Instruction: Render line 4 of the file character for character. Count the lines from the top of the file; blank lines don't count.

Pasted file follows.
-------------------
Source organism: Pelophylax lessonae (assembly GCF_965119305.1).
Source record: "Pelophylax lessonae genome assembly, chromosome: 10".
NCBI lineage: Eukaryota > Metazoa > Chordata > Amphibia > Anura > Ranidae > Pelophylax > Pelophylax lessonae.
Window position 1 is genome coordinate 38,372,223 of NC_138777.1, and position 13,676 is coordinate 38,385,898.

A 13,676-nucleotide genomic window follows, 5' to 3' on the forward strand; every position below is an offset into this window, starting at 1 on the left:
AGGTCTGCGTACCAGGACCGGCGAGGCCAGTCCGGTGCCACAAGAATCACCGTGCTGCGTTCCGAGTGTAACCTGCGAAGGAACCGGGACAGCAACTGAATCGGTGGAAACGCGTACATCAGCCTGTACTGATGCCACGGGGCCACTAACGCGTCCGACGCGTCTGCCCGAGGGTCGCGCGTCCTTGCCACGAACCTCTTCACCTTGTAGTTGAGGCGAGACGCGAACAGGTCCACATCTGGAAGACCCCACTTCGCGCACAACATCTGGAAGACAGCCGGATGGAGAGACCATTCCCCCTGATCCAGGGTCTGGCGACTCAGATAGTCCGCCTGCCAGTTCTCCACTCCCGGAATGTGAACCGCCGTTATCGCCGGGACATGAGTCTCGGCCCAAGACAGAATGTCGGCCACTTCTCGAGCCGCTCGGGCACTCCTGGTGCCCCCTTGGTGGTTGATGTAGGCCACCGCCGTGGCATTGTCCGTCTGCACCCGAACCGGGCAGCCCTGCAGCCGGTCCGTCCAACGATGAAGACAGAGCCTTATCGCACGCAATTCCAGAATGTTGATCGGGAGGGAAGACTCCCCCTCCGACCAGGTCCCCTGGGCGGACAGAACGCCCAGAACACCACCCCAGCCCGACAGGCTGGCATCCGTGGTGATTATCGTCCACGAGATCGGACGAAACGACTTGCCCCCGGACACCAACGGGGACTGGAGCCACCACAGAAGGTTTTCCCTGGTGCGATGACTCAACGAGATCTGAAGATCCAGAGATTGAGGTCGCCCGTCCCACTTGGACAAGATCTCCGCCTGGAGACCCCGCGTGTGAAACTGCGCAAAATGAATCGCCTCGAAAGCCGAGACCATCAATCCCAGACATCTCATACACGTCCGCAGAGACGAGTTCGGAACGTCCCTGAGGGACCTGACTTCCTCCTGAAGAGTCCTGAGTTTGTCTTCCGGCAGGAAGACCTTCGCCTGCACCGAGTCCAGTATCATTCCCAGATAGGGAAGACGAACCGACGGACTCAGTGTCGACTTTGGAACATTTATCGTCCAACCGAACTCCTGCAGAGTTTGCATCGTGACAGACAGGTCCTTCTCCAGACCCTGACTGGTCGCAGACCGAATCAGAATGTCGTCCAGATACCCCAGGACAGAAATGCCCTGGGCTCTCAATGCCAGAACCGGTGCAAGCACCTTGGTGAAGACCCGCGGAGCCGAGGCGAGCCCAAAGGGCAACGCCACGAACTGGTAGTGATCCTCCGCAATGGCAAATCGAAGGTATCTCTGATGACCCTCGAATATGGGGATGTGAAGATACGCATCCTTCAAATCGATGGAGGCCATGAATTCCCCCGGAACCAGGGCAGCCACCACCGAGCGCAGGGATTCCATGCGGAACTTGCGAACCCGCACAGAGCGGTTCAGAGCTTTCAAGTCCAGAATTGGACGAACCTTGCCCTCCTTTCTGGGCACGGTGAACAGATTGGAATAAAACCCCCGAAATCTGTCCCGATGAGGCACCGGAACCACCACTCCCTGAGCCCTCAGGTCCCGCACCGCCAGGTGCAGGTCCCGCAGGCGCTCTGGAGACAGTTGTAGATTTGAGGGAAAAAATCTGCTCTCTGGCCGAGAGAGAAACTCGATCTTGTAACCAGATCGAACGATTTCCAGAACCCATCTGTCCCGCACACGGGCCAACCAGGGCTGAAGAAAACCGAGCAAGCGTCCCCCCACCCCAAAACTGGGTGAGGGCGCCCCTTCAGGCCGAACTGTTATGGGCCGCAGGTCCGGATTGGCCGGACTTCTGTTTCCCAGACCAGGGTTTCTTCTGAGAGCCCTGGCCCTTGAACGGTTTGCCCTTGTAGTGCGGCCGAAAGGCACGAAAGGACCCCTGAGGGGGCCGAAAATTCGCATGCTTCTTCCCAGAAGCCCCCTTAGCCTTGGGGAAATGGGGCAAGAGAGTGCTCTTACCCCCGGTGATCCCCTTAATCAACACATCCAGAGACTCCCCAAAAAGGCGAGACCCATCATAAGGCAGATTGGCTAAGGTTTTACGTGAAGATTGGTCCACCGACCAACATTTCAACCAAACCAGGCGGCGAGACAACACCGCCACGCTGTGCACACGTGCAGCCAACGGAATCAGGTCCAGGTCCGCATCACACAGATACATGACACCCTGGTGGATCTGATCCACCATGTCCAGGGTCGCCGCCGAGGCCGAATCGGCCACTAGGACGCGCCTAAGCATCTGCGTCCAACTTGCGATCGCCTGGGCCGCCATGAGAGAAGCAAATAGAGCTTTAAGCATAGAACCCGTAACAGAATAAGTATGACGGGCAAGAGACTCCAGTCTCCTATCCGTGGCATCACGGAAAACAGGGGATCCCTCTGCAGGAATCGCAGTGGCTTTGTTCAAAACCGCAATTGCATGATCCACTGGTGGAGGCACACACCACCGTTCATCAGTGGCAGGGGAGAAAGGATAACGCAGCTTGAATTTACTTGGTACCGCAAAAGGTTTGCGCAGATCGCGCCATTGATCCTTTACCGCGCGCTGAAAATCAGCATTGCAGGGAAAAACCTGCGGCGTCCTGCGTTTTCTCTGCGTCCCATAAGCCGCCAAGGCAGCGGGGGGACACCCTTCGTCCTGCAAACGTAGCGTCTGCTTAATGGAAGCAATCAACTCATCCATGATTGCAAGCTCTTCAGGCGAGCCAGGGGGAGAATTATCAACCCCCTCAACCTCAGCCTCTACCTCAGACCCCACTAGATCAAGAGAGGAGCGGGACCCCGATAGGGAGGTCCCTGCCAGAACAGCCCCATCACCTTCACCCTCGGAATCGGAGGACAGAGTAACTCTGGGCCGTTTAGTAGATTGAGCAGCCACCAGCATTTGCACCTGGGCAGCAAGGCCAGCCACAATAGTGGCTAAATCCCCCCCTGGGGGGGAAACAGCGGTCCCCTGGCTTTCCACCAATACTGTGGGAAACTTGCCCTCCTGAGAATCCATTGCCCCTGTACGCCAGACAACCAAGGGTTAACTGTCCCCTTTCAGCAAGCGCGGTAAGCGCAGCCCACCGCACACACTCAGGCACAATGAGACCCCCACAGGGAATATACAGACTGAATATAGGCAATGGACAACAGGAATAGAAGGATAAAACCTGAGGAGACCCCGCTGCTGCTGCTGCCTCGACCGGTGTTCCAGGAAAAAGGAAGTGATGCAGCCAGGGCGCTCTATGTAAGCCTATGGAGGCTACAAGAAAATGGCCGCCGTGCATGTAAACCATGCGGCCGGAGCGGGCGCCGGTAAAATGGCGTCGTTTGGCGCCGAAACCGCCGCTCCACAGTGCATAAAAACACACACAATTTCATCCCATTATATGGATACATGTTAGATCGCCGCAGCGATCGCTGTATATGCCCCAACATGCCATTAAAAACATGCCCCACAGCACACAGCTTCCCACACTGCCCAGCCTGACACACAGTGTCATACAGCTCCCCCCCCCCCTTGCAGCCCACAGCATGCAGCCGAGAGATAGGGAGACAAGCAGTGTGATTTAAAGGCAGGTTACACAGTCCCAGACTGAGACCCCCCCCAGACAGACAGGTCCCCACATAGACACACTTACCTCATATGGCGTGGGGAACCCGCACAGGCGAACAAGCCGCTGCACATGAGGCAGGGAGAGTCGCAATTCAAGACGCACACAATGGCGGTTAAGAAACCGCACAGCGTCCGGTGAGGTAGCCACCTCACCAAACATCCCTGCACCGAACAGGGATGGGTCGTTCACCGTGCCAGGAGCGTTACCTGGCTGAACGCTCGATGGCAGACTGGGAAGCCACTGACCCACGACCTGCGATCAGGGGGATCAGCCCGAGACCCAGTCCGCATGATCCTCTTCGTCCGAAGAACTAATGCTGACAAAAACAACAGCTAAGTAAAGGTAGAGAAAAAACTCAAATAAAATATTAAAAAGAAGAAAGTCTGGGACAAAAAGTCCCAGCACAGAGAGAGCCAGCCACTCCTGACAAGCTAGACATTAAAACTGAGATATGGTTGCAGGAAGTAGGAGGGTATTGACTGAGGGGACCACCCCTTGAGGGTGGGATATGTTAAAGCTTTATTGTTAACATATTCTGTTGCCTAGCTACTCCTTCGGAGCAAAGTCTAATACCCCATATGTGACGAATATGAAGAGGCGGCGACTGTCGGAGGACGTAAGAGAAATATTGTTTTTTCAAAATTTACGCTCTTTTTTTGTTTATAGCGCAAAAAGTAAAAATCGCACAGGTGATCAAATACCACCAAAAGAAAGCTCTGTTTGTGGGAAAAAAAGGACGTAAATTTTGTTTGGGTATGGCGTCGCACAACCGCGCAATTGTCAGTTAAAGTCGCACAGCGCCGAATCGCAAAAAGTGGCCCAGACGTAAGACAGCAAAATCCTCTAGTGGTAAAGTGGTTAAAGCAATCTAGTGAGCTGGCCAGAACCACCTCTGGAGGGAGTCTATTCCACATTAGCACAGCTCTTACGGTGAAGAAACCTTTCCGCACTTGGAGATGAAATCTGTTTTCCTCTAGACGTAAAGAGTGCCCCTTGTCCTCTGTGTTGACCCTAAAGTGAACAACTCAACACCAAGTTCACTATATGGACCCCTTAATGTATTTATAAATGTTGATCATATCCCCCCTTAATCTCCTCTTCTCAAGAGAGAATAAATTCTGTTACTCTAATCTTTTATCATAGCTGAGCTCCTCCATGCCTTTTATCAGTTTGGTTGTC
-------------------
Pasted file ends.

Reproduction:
Window position 1 is genome coordinate 38,372,223 of NC_138777.1, and position 13,676 is coordinate 38,385,898.